During this period Heyman also played with the Tom Robinson Band on the album TRB Two, produced by Todd Rundgren (1979), and Atomic Rooster on their sixth album Atomic Rooster (1980). 1984 and a recommendation from bass player friend Phil Spalding saw him in the studio with Mike Oldfield recording the soundtrack for Academy Award winning film The Killing Fields (1984)[6] using unusual percussion instruments he had brought back from an extended trip to Indonesia after Kate Bush's tour.

Kim Wilde[edit]

In 1985 Kim Wilde asked him to join her band and he spent most of that year with her in France doing T.V. shows and concerts and appears in the video for her top 20 single "Rage to Love" which received a remix by Dave Edmunds. They also recorded a French T.V. special on Réunion Island in the Indian Ocean. And did a tour of Roman Amphitheatres in the south of France and Spain summer 1985.

Terence Trent D'arby[edit]

After studio sessions (again with Phil Spaldfing on Bass) for the 1987 album Introducing the Hardline According to Terence Trent D'Arby produced by Heaven 17's Martyn Ware he found himself drumming on the U.S.A. Billboard Hot 100 No 1 "Wishing Well"[7] (1988) and features in the song's video. He joined Terence's band and spent the next 2 years touring the globe, every country they landed in both the album and single seemed to be No 1 and sometimes doing 5 T.V. appearances a day, describing it as "The worlds wildest craziest party that never ever stopped " eventually on the verge of another U.S. tour leaving saying he had to "save my sanity before it was too late to do so."[citation needed] Worldwide, the album sold a million copies within the first three days of going on sale.[8]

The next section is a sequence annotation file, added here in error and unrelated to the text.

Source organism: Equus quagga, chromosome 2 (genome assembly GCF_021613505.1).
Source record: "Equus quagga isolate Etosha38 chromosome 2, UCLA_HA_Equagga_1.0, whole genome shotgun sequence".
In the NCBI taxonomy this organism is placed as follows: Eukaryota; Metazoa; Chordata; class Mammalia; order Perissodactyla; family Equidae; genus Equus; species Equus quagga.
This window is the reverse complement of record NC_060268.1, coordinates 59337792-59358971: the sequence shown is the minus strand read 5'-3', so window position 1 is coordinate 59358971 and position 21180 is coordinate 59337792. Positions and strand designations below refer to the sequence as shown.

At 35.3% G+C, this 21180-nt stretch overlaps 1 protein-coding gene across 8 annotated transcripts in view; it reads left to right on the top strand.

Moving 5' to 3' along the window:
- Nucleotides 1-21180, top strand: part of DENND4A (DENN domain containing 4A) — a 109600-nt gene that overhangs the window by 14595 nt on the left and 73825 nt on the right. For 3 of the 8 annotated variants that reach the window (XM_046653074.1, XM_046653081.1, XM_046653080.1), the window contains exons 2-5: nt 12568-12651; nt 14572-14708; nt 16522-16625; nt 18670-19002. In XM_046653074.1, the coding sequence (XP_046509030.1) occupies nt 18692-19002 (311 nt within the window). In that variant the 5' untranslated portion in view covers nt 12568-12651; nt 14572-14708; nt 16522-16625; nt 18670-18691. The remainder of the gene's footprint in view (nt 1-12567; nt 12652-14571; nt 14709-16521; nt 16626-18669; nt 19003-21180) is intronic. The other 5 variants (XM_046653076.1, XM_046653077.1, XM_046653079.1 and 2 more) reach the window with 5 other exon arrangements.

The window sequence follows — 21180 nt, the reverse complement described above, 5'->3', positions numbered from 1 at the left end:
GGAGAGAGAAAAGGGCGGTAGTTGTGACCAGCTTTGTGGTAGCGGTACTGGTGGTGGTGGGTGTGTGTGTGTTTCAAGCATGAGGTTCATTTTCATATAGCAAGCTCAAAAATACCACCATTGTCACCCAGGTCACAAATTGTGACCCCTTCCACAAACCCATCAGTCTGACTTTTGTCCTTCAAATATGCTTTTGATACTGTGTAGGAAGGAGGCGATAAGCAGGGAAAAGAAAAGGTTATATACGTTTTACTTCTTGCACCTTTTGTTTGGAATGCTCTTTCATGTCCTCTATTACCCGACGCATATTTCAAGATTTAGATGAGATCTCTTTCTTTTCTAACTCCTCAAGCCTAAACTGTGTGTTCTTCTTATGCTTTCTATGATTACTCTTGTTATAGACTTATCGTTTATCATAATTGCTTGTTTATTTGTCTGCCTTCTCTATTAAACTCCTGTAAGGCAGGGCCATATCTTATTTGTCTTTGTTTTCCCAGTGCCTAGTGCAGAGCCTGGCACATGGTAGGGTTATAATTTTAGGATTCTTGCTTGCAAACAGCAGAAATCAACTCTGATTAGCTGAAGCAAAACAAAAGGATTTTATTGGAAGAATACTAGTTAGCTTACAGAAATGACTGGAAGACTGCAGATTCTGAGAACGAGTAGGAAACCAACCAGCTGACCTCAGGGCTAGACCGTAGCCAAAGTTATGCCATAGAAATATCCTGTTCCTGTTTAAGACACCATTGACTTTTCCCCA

With Gonzalez:

  • Our Only Weapon Is Our Music (1975) Capital


  • "Haven't Stopped Dancing Yet" (1977) Capitol
  • "Bless You" (1978) Capitol

With Brand X:

  • Missing Period (1976) Gonzo [released 1997, recorded 1975-1976, collection of lost session tapes]

With Bryan Ferry:

With Kate Bush:


With Tom Robinson Band:

With Atomic Rooster:

With John Leckie:

With Randy California:


  • "Hand Gun (Toy Guns)" (1982) Beggars Banquet
  • "All along the Watchtower" / "Killer Weed" (1982) Beggars Banquet
  • "Run to Your Lover" (1985) Beggars Banquet
  • "Jack Rabbit" (1985) Vertigo

With Monsoon:

With Bill Nelson:

With Mike Oldfield:

With Sheila Chandra:

With The Colourfield:

With Roy Harper:

With Heaven 17:

With Heaven 17 featuring Jimmy Ruffin:


With Indochine:

With Terence Trent D'Arby:


With Tina Turner:


With British Electric Foundation featuring Tina Turner:


With Del Amitri:


With Heidi Berry:

With Tasmin Archer:


With Love City Groove:

With Ian McNabb:

With Massive Attack:


With Jai:

With Tin Tin Out:


With Tin Tin Out featuring Emma Bunton:


With DJ EZ:

With Whitney Houston:


With Sting


With The Waterboys:

With Anastacia:


With Fac 15:

With Simply Red:

With King Brillo:


  1. ^ Steve Huey. "Gonzalez | Biography". AllMusic. Retrieved 2014-08-26.
  2. ^ Whitburn, Joel. The Billboard Book of Top 40 hits. Billboard Books. p. 259.
  3. ^ Williamson, Nigel (2 October 2005). "The Mighty Bush". Scotland on Sunday
  4. ^
  5. ^ Simon Reynolds. "Kate Bush, the queen of art-pop who defied her critics". the Guardian.
  6. ^
  7. ^ Whitburn, Joel (2004). Top R&B/Hip-Hop Singles: 1942–2004. Record Research. p. 145.
  8. ^ Whaley, Christopher (September 2007). Sananda Maitreya Speaks! (interview). Sobo Magazine. Retrieved 2008-01-18.